Over the past seven years, a Banja Luka attorney Marica Ćulum was the court-appointed lawyer in more than 100 court cases, earning her nearly 180,000 KM in the city’s courts. Ćulum kept up her practice even after being sentenced to a year in prison as a member of a criminal organization selling drugs.
When she was convicted in 2012, the Republika Srpska (RS) bar should have prohibited her from continuing to practice law, but it did not, according to an investigation by the Center for Investigative Reporting in Sarajevo (CIN).
“I cannot recall that we discussed this at all,” said Branislav Rakić, acting president of the Executive Board at the time and now president of the bar.
The RS Law on Attorney Practice stipulates disbarment for attorneys who have been convicted of a crime that calls for a sentence of six months or longer.
In March 2012, the Court of Bosnia and Herzegovina (BIH) convicted Ćulum of belonging to a criminal organization. While representing Željko Ilić, who was in custody, she relayed messages for him making it possible for him to collect drug debts and make deals.
The court’s panel of judges determined that Ćulum took advantage of her position as an attorney and judicial officer. Their verdict against her said, “The defendant has gamed the whole criminal justice system and caused an irreparable damage to the credibility of her own profession.”
However, the bar’s Executive Board which is in charge of disbarring lawyers for offenses, did not agree. “Well, we had no position on that, frankly,” said Rakić. Asked how that squared with the written procedures, he answered: “Forget it, that’s how it was. We cannot turn the clock back.”
In September 2016, at Ćulum’s request, her conviction was erased from the criminal records. She has not responded to calls from CIN.
Birds of a Feather Flock Together
At the time of Ćulum’s conviction, her attorney Jasminka Jovišević served on the Executive Committee. She declined to comment on why Ćulum was not sanctioned.
“I don’t think that she committed that crime,” said Jovišević. Then president of the bar, Jovan Čizmović, also did not want to talk about Ćulum’s case.
Darko Kremenović president of Banja Luka lawyer association told CIN that the bar chose to protect rather than punish Ćulum.
“I think that she’s an excellent lawyer, a good person and a good attorney…and it would have been a great damage if the Bar lost an attorney such as her,“ he said. He added that they will never initiate proceedings against a lawyer convicted by the Court of BiH. “You have to know that people in Republika Srpska, in Banja Luka, attorneys in Banja Luka do not trust the Court of BiH.“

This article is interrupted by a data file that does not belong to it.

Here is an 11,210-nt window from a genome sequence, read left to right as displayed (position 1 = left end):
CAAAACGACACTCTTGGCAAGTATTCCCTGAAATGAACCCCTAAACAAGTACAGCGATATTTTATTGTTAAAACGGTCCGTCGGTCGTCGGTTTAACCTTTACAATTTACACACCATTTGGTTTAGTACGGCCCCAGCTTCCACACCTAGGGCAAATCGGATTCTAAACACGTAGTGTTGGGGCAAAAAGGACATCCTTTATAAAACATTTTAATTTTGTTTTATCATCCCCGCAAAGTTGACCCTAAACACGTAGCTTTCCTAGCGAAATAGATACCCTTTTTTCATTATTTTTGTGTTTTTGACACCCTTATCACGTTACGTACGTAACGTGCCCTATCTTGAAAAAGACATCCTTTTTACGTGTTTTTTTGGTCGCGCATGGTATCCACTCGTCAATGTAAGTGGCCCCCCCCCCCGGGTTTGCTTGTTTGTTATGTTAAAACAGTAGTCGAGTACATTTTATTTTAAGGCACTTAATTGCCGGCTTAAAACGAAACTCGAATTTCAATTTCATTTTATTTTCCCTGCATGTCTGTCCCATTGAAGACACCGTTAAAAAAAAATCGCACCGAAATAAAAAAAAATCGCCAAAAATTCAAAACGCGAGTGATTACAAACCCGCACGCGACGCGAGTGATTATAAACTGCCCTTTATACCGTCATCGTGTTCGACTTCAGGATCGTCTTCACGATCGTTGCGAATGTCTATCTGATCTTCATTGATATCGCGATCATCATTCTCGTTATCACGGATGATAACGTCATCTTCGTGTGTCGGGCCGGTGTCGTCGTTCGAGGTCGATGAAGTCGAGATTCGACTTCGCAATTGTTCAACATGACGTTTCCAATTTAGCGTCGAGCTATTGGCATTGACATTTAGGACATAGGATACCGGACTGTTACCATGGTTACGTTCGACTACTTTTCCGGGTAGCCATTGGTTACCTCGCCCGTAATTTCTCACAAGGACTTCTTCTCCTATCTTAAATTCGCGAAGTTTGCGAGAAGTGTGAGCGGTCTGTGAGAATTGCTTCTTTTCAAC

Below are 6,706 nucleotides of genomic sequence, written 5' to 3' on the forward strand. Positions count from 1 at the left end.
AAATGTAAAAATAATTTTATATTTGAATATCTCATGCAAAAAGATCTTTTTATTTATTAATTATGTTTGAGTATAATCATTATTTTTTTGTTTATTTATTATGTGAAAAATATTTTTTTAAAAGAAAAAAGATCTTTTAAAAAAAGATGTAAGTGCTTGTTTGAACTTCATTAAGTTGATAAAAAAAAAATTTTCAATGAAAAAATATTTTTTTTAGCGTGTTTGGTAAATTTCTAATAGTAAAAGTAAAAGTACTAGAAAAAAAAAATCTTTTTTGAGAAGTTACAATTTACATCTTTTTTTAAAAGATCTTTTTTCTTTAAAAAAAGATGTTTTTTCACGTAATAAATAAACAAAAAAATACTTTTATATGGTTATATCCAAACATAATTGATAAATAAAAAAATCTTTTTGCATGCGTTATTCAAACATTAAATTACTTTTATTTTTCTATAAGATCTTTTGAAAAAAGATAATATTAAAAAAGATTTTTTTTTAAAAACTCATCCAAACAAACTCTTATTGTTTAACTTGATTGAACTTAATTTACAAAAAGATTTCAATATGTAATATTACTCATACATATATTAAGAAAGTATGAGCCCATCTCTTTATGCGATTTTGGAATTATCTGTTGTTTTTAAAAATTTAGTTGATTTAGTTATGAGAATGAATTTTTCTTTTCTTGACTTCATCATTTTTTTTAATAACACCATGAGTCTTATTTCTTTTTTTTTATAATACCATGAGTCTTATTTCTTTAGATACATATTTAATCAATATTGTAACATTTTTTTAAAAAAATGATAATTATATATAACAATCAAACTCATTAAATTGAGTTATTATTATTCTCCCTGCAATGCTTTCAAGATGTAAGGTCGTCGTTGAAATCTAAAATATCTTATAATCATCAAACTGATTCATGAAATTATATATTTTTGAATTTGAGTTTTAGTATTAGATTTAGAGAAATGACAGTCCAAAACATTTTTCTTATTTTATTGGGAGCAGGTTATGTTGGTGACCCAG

The Bar’s chief disciplinary prosecutor Nebojša Milanović said that upon entering office in March 2015, he encountered a great number of cases whose statute of limitations had expired because disciplinary proceedings had not been conducted.
“For me personally, and for the bar, this is embarrassing,” he said. “That we have not acted, that we’re past the statute of limitations, the perception is quite bad. Birds of a feather flock together.”
The Rules Are Not the Same For All
Ćulum filed a petition to convert her prison sentence to a fine on grounds that she was “suffering from serious mental issues” and prison would compromise her health. Instead of jail time, she paid a 24,700 KM fine. Four years later, her request that the verdict be erased was granted.
“Considering the fact that the convicted works as attorney, that she has a family, that she’s married and a mother of two children, that she’s respected in her place of residence and in her profession, these are all additional reasons to accept her plea for erasing of the said verdict,“ stated the petition.
Since being convicted, Ćulum has worked without hindrance and earned part of her paycheck from the public budget.
In 2017, CIN conducted an investigation which has shown that more than 76 million KM of budget money over seven years was spent on court-appointed defenses. The bulk of this money was shared among a small number of attorneys, while the court seldom selected the great many others.
At the time, the Basic Court in Banja Luka refused to disclose records about the earnings of court-appointed attorneys. CIN filed a court case and in 2018 the District Court issued a ruling in CIN’s favor. After that, the Basic Court disclosed records now in CIN’s database.
They show that Ćulum is the most highly paid court-appointed attorney before the Basic Court in Banja Luka. Over the past seven years her work in this court has brought her 127,000 KM.
Her colleagues don’t mind.
“The ruling was such it was,” says Jovišević. “Marica is now without a criminal record, because the sentence was erased.”
“Marica Ćulum is still an attorney and she’ll be one for many years to come,” said Kremenović.
In contrast, Teslić attorney Marijan Savić has not enjoyed similar support from his peers. In August 2017, he was sentenced to five months in prison on charges of illegal production and sale of drugs. Police found 86 hemp plants he was growing on his property.
At trial, the Prosecutor’s Office in Doboj petitioned the court to disbar Savić, but the Court refused saying the case against Savić did not include the abuse of attorney’s profession. Nevertheless, Savić was debarred.
“It is for me unacceptable to defend a client in the morning and grow marijuana in the afternoon,” said disciplinary prosecutor Milanović.
Savić has appealed the decision to disbar him and the proceeding is ongoing.